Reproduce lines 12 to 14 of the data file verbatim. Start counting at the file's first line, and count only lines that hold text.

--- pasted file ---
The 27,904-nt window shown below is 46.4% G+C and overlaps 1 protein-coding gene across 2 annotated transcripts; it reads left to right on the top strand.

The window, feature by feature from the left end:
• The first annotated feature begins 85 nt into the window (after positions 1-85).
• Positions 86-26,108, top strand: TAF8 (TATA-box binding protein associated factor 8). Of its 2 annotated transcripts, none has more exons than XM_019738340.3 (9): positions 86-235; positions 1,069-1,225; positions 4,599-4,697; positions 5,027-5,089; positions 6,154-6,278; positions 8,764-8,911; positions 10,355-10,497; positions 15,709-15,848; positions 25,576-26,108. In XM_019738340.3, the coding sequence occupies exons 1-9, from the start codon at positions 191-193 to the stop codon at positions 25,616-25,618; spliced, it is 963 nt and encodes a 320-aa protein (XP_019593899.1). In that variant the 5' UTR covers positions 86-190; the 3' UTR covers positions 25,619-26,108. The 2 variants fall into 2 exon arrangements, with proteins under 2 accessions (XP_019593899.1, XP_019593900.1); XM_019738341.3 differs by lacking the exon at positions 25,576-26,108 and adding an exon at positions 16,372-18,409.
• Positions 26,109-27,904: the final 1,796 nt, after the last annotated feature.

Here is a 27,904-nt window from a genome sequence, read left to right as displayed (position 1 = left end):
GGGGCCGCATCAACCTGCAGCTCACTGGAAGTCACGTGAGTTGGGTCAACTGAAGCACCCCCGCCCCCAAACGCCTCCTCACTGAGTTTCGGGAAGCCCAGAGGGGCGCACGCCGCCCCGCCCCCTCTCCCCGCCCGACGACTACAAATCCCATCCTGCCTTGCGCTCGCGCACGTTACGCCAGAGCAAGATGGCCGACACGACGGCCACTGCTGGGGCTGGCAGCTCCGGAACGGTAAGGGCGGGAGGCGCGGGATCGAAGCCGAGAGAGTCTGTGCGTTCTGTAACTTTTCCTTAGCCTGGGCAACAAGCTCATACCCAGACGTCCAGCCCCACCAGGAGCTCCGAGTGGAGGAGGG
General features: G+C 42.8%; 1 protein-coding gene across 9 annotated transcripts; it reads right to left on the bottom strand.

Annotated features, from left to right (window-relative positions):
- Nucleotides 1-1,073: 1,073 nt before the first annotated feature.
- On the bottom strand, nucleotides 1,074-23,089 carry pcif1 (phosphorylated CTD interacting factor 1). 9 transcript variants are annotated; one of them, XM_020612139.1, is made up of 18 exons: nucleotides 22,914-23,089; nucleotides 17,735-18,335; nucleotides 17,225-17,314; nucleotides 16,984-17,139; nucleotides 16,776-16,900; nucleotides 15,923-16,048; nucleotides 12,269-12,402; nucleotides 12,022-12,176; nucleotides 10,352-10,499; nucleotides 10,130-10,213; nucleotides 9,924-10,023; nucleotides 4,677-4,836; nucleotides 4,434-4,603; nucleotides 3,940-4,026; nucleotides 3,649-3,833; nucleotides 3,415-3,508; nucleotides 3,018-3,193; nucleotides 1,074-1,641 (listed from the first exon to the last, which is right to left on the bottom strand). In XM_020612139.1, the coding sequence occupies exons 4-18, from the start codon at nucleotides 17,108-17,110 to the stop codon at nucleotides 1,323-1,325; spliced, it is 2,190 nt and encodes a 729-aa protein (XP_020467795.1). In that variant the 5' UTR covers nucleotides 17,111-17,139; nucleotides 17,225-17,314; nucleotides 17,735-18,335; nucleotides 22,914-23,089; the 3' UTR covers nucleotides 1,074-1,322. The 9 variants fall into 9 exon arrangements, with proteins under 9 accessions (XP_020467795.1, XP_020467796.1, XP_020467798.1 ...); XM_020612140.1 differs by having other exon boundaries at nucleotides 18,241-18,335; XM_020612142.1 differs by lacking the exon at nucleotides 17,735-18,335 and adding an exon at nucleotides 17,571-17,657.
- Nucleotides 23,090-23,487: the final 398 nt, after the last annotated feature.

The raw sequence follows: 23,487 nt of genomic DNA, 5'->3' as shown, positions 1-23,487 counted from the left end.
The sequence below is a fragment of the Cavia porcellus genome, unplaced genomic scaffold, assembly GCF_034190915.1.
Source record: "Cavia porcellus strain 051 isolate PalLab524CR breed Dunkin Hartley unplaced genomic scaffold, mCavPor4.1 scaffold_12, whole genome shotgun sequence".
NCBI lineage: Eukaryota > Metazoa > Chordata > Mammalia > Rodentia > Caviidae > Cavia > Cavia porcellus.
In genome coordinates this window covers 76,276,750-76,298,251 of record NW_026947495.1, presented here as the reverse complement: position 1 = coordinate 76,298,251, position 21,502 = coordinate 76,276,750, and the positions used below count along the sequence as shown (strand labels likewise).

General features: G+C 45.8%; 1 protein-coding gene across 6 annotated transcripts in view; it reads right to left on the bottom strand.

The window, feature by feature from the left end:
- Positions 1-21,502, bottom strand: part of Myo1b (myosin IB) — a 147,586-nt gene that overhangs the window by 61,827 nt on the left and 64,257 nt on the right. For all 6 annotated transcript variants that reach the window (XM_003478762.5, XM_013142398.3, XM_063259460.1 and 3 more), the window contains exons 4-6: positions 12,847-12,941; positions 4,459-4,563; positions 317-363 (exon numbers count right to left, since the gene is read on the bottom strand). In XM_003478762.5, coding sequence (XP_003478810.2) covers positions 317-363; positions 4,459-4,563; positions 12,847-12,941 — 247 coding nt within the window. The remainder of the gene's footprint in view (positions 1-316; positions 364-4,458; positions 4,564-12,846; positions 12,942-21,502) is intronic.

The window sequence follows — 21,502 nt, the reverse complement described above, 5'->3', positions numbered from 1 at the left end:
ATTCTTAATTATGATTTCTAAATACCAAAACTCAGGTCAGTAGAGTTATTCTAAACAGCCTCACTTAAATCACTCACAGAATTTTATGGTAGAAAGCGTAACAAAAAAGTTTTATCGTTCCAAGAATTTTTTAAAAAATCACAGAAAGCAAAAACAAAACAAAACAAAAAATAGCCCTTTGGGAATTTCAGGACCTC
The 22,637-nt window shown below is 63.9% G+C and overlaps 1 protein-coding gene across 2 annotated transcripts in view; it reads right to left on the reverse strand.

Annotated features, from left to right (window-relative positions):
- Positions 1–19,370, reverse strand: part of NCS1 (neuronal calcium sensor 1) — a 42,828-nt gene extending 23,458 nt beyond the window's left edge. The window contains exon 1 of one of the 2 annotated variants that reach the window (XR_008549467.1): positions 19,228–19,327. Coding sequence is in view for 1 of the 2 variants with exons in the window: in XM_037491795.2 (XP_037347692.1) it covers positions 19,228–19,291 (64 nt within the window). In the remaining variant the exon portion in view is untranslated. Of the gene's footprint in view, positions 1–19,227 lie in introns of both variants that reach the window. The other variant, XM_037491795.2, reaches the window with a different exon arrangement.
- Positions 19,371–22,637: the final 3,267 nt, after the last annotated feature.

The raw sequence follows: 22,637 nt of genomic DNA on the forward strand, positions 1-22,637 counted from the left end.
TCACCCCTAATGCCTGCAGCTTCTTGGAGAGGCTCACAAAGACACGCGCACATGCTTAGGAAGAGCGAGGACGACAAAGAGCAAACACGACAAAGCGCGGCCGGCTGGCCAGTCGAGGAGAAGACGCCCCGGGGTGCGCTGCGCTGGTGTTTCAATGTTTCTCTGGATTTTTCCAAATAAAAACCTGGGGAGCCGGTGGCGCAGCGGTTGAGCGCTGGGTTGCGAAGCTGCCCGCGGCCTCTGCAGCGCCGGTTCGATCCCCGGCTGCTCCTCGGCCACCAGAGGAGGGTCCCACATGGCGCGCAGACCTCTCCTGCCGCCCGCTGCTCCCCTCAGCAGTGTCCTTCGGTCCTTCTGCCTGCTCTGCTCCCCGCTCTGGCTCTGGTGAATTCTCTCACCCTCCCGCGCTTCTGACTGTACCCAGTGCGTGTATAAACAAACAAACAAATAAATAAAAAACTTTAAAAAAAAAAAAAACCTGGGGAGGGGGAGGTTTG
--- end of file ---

- Nucleotides 23,090-23,487: the final 398 nt, after the last annotated feature.

The raw sequence follows: 23,487 nt of genomic DNA, 5'->3' as shown, positions 1-23,487 counted from the left end.
The sequence below is a fragment of the Cavia porcellus genome, unplaced genomic scaffold, assembly GCF_034190915.1.